JOHN DAY – Ten hunter education students learned firearm safety in a July 6-18 class, ending the hard work with a fun field day. The class is sponsored by the Oregon Department of Fish and Wildlife.

Instructor Deanna Maley led students, young and old, in the class, teaching topics such as muzzle control (keeping the firearm pointed in a safe direction), types of actions (bolt action, break action, pump action), as well as ethical and unethical situations, which includes being respectful to the non-hunting population, respectful to wildlife and to the land, she said.

Firearm safety is the No. 1 lesson learned.

“Once they pull the trigger – whether it’s a bow, shotgun or pistol – that decision can’t be changed at that point, so it’s about being aware of their surroundings,” she said. “If there is a bad decision made, it could affect them for the rest of their lives.”

She said she wants the students, “not to be afraid of weapons, but to understand that there is a responsibility or a respect that has to go with handling weapons.”

Maley, who is the ODFW office coordinator, took a hunter education class with her daughter CheyAnne, then in grade school, in 2005.

“I later decided that was something I wanted to get involved with,” she said. “I’m passionate about teaching the kids about firearm safety, whether they’re hunting or shooting at targets.”

The course includes five evenings in the classroom, one evening of testing and a field day at a local shooting range where students can put their practical skills to the test. At the range, students have the opportunity to shoot .22 rifles and Neil Bauer’s muzzle loader. Helping teach the class were Chris Labhart, Bryan Nelson, Mike Springer and Bauer.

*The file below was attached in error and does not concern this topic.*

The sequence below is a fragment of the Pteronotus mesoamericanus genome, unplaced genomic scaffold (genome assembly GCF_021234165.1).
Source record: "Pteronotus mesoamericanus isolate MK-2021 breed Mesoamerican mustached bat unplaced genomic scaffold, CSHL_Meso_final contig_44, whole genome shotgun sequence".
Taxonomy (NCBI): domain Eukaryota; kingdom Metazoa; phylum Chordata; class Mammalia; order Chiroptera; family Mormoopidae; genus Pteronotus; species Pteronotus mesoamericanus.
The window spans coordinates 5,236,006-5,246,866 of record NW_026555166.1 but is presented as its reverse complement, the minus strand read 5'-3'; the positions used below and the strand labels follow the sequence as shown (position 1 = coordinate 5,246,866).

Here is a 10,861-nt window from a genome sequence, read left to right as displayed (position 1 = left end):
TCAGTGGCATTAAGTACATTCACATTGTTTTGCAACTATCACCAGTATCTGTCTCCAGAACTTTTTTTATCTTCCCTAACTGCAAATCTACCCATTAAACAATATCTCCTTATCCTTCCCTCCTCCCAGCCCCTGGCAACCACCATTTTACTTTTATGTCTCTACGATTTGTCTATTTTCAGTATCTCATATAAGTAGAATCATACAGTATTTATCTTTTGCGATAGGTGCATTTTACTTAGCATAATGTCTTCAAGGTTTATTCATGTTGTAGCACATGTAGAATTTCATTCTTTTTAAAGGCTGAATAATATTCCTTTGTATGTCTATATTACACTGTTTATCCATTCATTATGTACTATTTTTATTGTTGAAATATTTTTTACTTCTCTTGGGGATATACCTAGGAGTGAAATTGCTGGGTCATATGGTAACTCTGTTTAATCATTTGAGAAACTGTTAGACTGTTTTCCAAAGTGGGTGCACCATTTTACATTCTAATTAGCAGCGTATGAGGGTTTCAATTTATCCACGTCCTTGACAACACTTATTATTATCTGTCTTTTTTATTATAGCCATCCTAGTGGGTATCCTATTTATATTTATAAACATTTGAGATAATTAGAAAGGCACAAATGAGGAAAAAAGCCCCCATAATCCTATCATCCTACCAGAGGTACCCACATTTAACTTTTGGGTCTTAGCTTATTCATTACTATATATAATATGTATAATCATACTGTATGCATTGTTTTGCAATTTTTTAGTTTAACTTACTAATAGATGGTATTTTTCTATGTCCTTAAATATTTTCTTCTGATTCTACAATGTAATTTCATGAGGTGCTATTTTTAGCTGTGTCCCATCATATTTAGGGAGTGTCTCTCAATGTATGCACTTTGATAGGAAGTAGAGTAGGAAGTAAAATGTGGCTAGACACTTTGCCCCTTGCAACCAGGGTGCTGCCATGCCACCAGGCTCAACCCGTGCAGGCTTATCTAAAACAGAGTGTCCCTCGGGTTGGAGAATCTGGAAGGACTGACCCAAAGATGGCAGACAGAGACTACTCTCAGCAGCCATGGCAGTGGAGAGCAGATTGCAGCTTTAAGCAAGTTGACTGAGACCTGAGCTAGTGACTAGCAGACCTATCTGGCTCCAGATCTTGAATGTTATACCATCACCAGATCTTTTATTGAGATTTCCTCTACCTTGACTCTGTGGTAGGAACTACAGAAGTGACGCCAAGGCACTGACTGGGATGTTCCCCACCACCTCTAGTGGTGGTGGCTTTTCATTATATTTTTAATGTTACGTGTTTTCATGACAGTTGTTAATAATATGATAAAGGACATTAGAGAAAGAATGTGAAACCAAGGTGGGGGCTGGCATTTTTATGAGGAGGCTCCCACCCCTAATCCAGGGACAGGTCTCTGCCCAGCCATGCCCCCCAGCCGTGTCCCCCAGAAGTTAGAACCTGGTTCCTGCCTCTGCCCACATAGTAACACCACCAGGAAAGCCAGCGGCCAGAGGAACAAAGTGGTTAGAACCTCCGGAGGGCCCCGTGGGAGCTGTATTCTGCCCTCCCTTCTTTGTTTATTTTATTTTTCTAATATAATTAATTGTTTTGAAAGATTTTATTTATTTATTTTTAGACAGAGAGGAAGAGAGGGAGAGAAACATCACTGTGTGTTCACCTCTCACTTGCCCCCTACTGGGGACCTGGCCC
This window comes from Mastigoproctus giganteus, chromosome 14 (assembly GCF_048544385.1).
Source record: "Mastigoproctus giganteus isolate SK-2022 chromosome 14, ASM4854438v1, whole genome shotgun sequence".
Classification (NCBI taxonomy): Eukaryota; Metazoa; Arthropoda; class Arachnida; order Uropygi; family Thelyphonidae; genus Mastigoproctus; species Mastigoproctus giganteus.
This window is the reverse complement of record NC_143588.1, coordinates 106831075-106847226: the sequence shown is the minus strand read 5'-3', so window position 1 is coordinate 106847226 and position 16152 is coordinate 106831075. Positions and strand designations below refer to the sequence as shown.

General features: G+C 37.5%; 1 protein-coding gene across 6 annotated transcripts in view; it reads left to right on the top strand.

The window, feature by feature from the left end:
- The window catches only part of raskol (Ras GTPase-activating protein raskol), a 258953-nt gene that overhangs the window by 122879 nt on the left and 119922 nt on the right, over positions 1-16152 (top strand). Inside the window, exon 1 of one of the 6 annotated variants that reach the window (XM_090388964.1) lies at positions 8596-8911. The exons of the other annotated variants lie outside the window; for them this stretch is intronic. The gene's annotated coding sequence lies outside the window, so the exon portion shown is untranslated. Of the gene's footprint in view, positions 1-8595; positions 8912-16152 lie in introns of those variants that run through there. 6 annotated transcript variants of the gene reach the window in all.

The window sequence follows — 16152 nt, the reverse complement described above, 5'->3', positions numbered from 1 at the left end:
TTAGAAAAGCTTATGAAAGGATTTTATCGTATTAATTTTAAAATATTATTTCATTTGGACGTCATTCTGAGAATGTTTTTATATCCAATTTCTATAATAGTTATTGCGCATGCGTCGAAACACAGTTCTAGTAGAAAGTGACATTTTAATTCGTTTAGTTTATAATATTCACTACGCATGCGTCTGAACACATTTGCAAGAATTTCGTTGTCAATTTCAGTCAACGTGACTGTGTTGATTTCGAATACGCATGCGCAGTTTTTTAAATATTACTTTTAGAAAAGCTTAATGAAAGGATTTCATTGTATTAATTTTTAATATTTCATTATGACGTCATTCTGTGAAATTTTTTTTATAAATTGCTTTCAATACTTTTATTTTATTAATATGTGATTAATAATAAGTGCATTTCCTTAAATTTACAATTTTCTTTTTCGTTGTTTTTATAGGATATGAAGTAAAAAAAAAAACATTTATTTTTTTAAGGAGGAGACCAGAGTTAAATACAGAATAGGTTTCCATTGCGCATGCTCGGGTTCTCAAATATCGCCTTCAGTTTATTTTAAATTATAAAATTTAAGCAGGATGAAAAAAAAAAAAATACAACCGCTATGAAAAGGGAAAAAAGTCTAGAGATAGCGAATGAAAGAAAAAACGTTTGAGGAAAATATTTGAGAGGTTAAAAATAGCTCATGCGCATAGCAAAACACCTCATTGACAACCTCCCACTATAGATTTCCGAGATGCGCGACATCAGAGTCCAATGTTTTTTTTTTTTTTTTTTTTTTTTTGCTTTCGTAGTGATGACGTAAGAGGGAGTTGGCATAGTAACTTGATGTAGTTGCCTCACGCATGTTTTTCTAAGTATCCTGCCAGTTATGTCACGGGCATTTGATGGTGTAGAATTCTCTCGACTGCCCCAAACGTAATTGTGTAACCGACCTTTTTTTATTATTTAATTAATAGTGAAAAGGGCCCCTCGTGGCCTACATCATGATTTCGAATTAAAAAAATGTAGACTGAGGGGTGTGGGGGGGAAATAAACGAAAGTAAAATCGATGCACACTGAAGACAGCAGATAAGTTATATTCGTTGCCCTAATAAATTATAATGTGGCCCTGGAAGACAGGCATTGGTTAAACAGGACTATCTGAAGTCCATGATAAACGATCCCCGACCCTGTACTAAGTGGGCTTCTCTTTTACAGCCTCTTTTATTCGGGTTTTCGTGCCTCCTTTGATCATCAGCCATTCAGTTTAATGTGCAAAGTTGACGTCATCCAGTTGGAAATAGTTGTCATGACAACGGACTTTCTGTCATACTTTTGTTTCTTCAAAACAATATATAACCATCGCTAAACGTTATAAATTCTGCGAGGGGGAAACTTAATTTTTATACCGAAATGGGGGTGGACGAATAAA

Youth under 18 are required to take the course in order to hunt on public lands.

Adults also take the course if they plan to hunt in another state where hunter ed certification is required, or to obtain a concealed weapons permit – sometimes taking the course with their children, or to increase their knowledge on the subject.

Maley said the class is not necessarily just for those who plan to go hunting, but also for 4-H shooting sports or target shooting. “It’s not just about hunting, but there are other avenues that you can be involved with.”

A resident of the Fox area, Maley said she has a long commute to work (more than 35 miles), and to add the hunter ed course, from 6-8:30 p.m., to her day is a lot to take on.

“When I look at it, it’s 12 days out of 365 days - it’s not that much,” she said.

She and other hunter ed instructors are interested in seeing younger adults become involved in the program “to keep it going and teach these kids.”

“If it doesn’t change we’ll find a continuous decline in our hunting population - and all aspects of firearm,” she added.

Those interested in helping teach future hunter education classes can contact Maley at the ODFW office, 541-575-1167.

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